LONDON — Hungarian helmer Istvan Szabo has walked into controversy following local press reports that he used to be an informer for the communist state’s security service.
Szabo reported on his fellow students and actors while studying at the Budapest film academy from 1957 to November 1961, according to files dug up by film historian Andras Gervai from the archive of the state security service. He was dismissed by the state security service in 1963.
Szabo told Hungarian newspaper Nepszabadsag that he agreed to write the reports to protect two fellow students who had been involved in the 1956 anti-Soviet Hungarian revolution, and saved one from the gallows.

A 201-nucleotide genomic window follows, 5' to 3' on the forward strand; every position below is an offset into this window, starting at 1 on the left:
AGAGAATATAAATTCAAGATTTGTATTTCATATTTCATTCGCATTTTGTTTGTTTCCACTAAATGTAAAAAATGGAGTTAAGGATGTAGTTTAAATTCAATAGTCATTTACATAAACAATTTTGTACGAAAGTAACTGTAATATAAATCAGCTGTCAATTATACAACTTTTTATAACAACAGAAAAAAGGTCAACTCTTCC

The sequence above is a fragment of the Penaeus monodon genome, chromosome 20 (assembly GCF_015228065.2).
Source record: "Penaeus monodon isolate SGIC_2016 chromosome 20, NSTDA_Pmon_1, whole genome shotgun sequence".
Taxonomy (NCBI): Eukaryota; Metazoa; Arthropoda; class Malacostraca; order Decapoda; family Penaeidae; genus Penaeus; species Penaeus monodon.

“In retrospect I can be proud of what happened,” Szabo said. “I had to sound credible to give an alibi to someone who was one of the people who occupied the party headquarters during the revolution. So I just told them all kinds of things to deflect their attention from the person we had to defend.”
Szabo’s pic “Rokonok” (Relatives) is due to open the Hungarian Film Festival on Tuesday. Janos Szeky, one of the editors of the paper Elet Es Irodalom that broke the story, said its publication so close to the premiere of “Rokonok” was coincidental. “Szabo is the father-figure of Hungarian cinema, I think he’ll get over this very quickly,” he said.